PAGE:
Thursday, January 12, 2012

Being Seen

My Brittney Spaniel, Shannon, in our field in 1972

I had a beautiful dream last night. My faithful childhood dog sat in a field that is bright with silence and vibrant with clarity. I was with her. We were both childlike and yet old and wise. Every feeling and experience I'd had seemed to be distilled into one experience. 

This morning, the frost was shining like a heavy blanket of stars in our field and orchard. A subtle shimmering hovered over the bent grasses and limbs. Yet something else was out there too. In the dark wood, at the edge of our pasture, our neighbor's dog was moaning from his pen. 

Still, the dream lingered in my own eyes. I did not see my dog again in this reality. But I remembered her. And I felt her living inside my body,  just below my left shoulder.

I needed to come here to this desk and write to you. I felt the need to tell you that you are not alone. Whoever you are, whatever the circumstance that grabs at your attention, whatever grief you have, you are not alone. Those moments that seem to be gone or thwarted or unseen by others live right here in the body.

I've lived almost all my life feeling the pang of being unseen, unheard. It's a universal human experience to feel this way. Perhaps you feel this way. Though I don't know who you are I was thinking about you. I wanted to reflect to you something that David Whyte wrote in his poem Sweet Darkness:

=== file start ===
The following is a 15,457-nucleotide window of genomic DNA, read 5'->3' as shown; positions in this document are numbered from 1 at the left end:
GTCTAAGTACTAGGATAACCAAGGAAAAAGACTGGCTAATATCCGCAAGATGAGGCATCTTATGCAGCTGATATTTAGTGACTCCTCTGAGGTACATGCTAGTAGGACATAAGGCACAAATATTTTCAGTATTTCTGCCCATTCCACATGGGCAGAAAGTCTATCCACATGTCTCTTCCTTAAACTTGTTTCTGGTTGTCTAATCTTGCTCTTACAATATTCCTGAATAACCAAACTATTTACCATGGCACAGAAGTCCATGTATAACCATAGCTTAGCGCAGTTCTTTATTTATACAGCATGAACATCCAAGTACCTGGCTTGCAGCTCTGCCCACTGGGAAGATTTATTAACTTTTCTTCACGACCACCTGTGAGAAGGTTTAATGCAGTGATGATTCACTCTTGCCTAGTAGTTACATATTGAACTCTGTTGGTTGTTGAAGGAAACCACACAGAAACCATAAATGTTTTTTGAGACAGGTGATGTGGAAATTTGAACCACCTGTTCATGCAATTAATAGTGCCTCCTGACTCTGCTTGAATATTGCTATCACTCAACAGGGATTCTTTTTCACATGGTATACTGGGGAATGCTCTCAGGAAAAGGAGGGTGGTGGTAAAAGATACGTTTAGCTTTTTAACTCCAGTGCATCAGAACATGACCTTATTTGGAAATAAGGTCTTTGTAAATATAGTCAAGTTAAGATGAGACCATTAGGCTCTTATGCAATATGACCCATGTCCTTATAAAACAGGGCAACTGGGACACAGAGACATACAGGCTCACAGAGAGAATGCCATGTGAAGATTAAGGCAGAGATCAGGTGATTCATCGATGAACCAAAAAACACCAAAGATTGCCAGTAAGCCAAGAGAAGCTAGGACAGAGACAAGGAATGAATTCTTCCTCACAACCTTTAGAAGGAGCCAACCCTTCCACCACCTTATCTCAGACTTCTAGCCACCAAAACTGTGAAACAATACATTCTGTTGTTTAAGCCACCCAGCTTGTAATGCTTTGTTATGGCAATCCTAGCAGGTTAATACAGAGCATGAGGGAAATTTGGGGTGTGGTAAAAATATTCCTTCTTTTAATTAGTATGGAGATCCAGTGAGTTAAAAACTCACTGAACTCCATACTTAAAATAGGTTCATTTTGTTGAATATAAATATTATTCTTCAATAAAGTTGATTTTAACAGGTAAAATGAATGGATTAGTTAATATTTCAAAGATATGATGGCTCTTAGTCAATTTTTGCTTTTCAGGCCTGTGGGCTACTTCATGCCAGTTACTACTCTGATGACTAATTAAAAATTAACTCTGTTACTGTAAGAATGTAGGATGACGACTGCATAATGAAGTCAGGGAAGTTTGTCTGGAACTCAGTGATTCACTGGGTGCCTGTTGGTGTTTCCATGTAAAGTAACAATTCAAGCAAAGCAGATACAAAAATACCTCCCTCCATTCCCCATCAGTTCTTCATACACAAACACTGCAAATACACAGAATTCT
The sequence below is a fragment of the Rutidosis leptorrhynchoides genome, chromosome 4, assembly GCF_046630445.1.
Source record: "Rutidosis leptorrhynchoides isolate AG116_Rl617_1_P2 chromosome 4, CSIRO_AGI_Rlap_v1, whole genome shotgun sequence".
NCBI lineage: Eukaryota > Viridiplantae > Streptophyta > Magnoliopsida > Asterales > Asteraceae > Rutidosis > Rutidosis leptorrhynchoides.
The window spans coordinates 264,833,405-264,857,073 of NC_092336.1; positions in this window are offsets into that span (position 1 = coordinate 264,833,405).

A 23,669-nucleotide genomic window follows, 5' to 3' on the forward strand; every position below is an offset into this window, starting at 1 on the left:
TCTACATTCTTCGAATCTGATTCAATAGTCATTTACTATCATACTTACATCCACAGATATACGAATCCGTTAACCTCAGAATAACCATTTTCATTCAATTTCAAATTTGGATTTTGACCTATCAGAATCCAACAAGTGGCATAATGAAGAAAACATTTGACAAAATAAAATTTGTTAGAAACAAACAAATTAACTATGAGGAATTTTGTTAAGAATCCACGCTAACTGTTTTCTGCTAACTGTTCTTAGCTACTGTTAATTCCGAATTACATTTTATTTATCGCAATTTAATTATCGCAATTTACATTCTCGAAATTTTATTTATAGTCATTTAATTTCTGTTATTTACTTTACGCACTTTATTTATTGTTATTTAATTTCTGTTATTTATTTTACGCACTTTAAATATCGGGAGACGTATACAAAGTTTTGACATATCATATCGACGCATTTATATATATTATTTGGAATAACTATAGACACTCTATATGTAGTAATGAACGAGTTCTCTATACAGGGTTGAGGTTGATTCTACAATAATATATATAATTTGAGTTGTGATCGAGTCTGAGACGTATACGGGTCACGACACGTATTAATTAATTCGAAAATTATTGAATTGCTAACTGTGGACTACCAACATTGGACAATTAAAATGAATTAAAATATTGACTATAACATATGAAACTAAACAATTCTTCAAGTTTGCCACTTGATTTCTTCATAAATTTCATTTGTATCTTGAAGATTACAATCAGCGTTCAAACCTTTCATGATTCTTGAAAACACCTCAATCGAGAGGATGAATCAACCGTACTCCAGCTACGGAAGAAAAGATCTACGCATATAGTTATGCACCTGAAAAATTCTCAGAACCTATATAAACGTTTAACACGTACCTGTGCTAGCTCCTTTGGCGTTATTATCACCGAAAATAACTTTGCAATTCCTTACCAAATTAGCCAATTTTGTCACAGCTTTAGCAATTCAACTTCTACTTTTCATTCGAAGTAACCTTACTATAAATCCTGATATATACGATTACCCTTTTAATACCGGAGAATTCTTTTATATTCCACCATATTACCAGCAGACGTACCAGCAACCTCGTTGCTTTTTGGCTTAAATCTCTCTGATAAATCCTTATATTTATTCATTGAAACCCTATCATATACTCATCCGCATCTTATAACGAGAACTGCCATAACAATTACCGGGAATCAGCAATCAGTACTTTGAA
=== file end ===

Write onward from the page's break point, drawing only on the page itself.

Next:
"...The night will give you a horizon
further than you can see.
You must learn one thing.
The world was made to be free in.

Give up all the other worlds
except the one to which you belong.
Sometimes it takes darkness and the sweet
confinement of your aloneness
to learn
anything or anyone
that does not bring you alive
is too small for you." *

For me feeling lonely has been a captivating story, a nearly constant barking from the edges of my view of my life. It's not true like I thought. It's an ancestral story which is also stored in my body. And it lives right beside the shimmering field in my chest. It's a dark and dank dead woodland with a lonely animal kept penned and hungry. 

Perhaps I cannot choose what memory or energy lives in my body. But I can still be free. I can choose compassion. I can choose to be present with whatever has been living there inside.

The dream last night is beyond a smallness that needs to make sense. My sweet little dog  taught me by example how to see with eyes that are light and open as the shimmering sky. 

I will not shun that lonely one in the dark woodland any more. And I will not forget the clarity and vibrancy of wonder either. I live between the two. Seeing them.

There, in the field is a gentle companion that loves you without prejudice or even history. She sees you as if for the first time. She is beyond making sense of all that has passed or figuring all that will come. There is a companion with eyes that see you and know you. Where does that one live in you?


Copyright of words (except quotation) and image Richard Sievers, January 2012

* Excerpt from David Whyte's book: River Flow, New and Selected Poems, published in 2007. p. 348